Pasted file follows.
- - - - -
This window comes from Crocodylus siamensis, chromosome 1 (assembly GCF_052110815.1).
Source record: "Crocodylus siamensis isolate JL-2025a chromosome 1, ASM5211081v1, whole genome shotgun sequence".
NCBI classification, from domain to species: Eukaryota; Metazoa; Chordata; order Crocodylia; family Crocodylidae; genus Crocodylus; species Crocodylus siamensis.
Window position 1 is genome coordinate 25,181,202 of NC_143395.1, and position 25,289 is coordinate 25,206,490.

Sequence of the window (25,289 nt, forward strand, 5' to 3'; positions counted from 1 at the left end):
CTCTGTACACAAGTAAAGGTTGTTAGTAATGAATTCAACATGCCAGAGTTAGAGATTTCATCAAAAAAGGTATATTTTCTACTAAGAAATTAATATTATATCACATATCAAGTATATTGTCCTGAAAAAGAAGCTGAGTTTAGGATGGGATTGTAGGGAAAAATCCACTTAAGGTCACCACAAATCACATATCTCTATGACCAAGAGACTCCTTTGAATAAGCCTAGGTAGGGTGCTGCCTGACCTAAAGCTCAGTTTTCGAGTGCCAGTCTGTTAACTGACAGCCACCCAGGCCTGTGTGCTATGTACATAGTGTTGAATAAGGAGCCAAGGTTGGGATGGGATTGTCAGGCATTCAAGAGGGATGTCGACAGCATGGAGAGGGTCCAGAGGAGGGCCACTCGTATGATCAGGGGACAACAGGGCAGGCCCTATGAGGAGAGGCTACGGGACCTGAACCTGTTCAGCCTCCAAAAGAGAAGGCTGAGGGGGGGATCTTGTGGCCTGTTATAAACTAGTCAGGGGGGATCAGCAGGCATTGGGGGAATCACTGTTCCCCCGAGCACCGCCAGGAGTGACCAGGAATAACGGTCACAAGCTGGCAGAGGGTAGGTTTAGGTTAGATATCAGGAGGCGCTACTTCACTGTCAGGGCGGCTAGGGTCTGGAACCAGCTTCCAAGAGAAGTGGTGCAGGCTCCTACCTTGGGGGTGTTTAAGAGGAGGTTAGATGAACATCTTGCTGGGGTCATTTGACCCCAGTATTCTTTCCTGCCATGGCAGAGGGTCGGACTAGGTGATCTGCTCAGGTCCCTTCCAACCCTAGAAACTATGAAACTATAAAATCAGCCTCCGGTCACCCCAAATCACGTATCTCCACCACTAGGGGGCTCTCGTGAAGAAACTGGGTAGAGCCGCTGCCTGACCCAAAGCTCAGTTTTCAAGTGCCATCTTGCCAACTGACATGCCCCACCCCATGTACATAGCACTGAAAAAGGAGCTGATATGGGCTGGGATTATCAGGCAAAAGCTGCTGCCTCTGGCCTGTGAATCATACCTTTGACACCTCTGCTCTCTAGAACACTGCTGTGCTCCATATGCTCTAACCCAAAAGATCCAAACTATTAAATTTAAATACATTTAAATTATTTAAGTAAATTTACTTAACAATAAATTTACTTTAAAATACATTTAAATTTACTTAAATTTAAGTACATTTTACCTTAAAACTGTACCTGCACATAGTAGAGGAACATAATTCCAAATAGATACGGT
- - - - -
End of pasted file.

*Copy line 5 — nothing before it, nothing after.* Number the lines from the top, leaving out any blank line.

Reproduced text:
Sequence of the window (25,289 nt, forward strand, 5' to 3'; positions counted from 1 at the left end):